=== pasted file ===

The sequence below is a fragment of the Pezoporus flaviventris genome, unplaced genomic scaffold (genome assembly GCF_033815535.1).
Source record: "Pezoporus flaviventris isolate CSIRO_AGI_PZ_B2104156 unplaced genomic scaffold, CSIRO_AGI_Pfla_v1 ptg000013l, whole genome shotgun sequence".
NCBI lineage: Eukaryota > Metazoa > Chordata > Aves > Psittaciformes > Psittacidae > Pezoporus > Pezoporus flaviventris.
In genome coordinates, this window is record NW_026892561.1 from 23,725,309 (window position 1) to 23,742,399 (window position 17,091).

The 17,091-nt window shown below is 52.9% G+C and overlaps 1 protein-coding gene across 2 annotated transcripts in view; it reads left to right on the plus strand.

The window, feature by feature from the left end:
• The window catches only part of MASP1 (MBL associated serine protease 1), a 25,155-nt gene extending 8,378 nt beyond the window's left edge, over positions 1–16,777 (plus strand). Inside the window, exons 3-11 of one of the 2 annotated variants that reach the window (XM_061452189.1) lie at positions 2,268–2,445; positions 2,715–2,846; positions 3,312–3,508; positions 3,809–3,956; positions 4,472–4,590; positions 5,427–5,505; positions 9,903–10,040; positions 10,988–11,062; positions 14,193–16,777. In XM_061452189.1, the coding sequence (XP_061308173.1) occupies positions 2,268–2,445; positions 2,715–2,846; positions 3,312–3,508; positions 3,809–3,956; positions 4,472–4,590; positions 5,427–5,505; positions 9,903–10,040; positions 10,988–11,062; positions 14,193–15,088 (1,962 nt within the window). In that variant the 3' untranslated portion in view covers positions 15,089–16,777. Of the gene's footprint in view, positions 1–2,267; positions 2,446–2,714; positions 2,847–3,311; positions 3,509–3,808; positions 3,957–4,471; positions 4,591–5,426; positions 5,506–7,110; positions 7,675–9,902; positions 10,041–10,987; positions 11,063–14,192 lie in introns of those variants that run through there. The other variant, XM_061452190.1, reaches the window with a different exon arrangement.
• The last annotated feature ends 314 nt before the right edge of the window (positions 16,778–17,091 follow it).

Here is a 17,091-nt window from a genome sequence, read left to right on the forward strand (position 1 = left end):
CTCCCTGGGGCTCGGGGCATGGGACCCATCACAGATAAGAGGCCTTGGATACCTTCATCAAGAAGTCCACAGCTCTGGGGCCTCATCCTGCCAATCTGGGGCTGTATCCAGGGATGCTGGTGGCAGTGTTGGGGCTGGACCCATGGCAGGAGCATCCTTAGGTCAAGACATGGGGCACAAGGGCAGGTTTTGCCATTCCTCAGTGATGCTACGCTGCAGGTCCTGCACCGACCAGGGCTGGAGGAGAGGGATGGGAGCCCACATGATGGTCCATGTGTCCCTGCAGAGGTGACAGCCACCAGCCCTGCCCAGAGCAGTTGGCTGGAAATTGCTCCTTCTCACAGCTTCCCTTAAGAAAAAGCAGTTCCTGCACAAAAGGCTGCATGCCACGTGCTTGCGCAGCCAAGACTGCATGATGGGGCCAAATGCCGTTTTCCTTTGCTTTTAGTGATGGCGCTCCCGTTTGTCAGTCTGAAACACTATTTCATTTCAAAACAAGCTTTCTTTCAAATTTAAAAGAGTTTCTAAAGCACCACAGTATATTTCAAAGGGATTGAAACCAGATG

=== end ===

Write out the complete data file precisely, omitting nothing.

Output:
The sequence below is a fragment of the Pezoporus flaviventris genome, unplaced genomic scaffold (genome assembly GCF_033815535.1).
Source record: "Pezoporus flaviventris isolate CSIRO_AGI_PZ_B2104156 unplaced genomic scaffold, CSIRO_AGI_Pfla_v1 ptg000013l, whole genome shotgun sequence".
NCBI lineage: Eukaryota > Metazoa > Chordata > Aves > Psittaciformes > Psittacidae > Pezoporus > Pezoporus flaviventris.
In genome coordinates, this window is record NW_026892561.1 from 23,725,309 (window position 1) to 23,742,399 (window position 17,091).

The 17,091-nt window shown below is 52.9% G+C and overlaps 1 protein-coding gene across 2 annotated transcripts in view; it reads left to right on the plus strand.

The window, feature by feature from the left end:
• The window catches only part of MASP1 (MBL associated serine protease 1), a 25,155-nt gene extending 8,378 nt beyond the window's left edge, over positions 1–16,777 (plus strand). Inside the window, exons 3-11 of one of the 2 annotated variants that reach the window (XM_061452189.1) lie at positions 2,268–2,445; positions 2,715–2,846; positions 3,312–3,508; positions 3,809–3,956; positions 4,472–4,590; positions 5,427–5,505; positions 9,903–10,040; positions 10,988–11,062; positions 14,193–16,777. In XM_061452189.1, the coding sequence (XP_061308173.1) occupies positions 2,268–2,445; positions 2,715–2,846; positions 3,312–3,508; positions 3,809–3,956; positions 4,472–4,590; positions 5,427–5,505; positions 9,903–10,040; positions 10,988–11,062; positions 14,193–15,088 (1,962 nt within the window). In that variant the 3' untranslated portion in view covers positions 15,089–16,777. Of the gene's footprint in view, positions 1–2,267; positions 2,446–2,714; positions 2,847–3,311; positions 3,509–3,808; positions 3,957–4,471; positions 4,591–5,426; positions 5,506–7,110; positions 7,675–9,902; positions 10,041–10,987; positions 11,063–14,192 lie in introns of those variants that run through there. The other variant, XM_061452190.1, reaches the window with a different exon arrangement.
• The last annotated feature ends 314 nt before the right edge of the window (positions 16,778–17,091 follow it).

Here is a 17,091-nt window from a genome sequence, read left to right on the forward strand (position 1 = left end):
CTCCCTGGGGCTCGGGGCATGGGACCCATCACAGATAAGAGGCCTTGGATACCTTCATCAAGAAGTCCACAGCTCTGGGGCCTCATCCTGCCAATCTGGGGCTGTATCCAGGGATGCTGGTGGCAGTGTTGGGGCTGGACCCATGGCAGGAGCATCCTTAGGTCAAGACATGGGGCACAAGGGCAGGTTTTGCCATTCCTCAGTGATGCTACGCTGCAGGTCCTGCACCGACCAGGGCTGGAGGAGAGGGATGGGAGCCCACATGATGGTCCATGTGTCCCTGCAGAGGTGACAGCCACCAGCCCTGCCCAGAGCAGTTGGCTGGAAATTGCTCCTTCTCACAGCTTCCCTTAAGAAAAAGCAGTTCCTGCACAAAAGGCTGCATGCCACGTGCTTGCGCAGCCAAGACTGCATGATGGGGCCAAATGCCGTTTTCCTTTGCTTTTAGTGATGGCGCTCCCGTTTGTCAGTCTGAAACACTATTTCATTTCAAAACAAGCTTTCTTTCAAATTTAAAAGAGTTTCTAAAGCACCACAGTATATTTCAAAGGGATTGAAACCAGATG